North Indian City Guide - Delhi
Delhi is India's capital and 2nd largest city. It is also one of the oldest cities in Asia and the many layers of its history make it a fascinating places to visit in Delhi. Delhi is the leading international gateway into north India and for many visitors arrival here will be their first taste of the country in all its splendour.
Delhi City Guide
India is often described as a land of extremes and of contrasts and Delhi certainly lives up to this reputation. There is no escaping the occasional glimpse of chaos and poverty, but at the same time the city bursts with beautiful architecture, extreme wealth and an ever-improving infrastructure as the city strives to recreate itself as a 21st century megacity to rival those elsewhere in Asia.
For the visitor, Delhi can be seen in three main sections: Old Delhi, New Delhi and South Delhi. Old Delhi refers to that part of the metropolis on the west bank of the Yamuna River and a typical sightseeing tour of the city will begin here.
This part of Delhi is home to the Jama Masjid the largest mosque in India and possibly its grandest as well. Nearby are the markets of Chandni Chowk which are the busiest in Delhi and present an incredibly vibrant picture of the city and her residents- a cycle-rickshaw ride through these markets is a truly eye-opening experience.
Two of Delhi's greatest monuments are close by - Humayun's Tomb which resembles the Taj Mahal albeit on a smaller scale and the infinitely more humble memorial at Raj Ghat which marks the site where the father of modern India, the great Mahatma Gandhi, was cremated after his assassination in 1948. This is a deeply poignant site and a place of great reverence for locals and visitors alike.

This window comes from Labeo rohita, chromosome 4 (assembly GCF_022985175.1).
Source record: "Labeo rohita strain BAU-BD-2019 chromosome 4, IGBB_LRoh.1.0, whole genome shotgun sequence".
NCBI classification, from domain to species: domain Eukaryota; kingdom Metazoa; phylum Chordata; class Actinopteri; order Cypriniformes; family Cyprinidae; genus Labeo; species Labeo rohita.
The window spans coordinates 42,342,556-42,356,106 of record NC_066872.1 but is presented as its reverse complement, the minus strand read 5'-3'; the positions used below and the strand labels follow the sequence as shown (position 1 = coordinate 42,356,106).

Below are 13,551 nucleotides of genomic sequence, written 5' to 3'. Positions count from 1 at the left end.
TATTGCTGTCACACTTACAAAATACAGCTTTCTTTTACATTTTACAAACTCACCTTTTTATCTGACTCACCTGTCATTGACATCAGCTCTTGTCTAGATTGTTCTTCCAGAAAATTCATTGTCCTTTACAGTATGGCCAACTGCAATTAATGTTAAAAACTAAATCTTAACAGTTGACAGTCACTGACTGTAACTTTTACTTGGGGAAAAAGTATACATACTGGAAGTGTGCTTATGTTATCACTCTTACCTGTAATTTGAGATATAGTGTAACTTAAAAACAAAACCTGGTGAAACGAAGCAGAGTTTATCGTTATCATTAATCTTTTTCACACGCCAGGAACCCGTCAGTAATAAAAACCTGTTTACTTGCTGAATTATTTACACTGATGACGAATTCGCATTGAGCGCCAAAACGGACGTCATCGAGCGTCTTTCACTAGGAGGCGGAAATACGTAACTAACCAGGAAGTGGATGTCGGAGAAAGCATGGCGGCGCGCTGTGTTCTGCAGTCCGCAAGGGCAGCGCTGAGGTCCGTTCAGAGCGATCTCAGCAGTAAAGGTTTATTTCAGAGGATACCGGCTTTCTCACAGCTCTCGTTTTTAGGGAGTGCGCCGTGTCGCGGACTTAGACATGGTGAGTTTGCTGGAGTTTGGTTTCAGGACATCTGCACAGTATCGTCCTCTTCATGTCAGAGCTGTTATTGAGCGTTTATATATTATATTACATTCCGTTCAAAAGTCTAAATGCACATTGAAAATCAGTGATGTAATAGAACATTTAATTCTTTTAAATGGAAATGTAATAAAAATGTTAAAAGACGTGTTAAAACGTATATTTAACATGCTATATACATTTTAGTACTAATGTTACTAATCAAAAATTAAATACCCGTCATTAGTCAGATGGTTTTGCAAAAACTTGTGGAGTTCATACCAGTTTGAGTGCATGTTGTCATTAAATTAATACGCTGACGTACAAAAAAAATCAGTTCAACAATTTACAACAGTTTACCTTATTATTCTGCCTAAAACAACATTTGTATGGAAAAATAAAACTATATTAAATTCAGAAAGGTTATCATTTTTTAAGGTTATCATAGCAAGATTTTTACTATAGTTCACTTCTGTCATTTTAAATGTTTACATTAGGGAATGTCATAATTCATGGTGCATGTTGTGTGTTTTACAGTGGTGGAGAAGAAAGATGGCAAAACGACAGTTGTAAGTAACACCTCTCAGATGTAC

During the early part of the 20th century, New Delhi was conceived as the capital of the British Raj (the previous capital was in Calcutta, now Kolkata, in the east of the country). The architecture of the grand government buildings of New Delhi is primarily the work of one man - Edwin Lutyens - and is uniformly impressing and imposing.
Although the buildings themselves are not open to the public as the form the seat of India's central government, a tour of this area gives a glimpse of yet another of the eras of Delhi's development. Ironically British rule lasted just 15 years after the capital was shifted to Delhi- 1932-47.
The complex history of Delhi through the ages means that no one part of the city is a separate entity from the others and the different parts overlap in many places. South Delhi is home to two stupendous sights. Qutb Minar is the tallest brick minaret tower in the world and reaches over 70 metres in height.
This impressive structure, set in beautifully maintained grounds attracts more visitors in some years than the much more famous Taj Mahal. Also in the same complex is the mysterious 'iron pillar' - a mysterious object which has confounded experts who are unable to explain its exact origins.
Of much more recent origin, but also in the same general area of Delhi is the Lotus Temple a spectacular structure which is the largest house of worship of the Baha'i faith. There are so many tourist places in Delhi to visit like India Gate, Red Fort, Qutub Minar, Jantar Mantar and many more.
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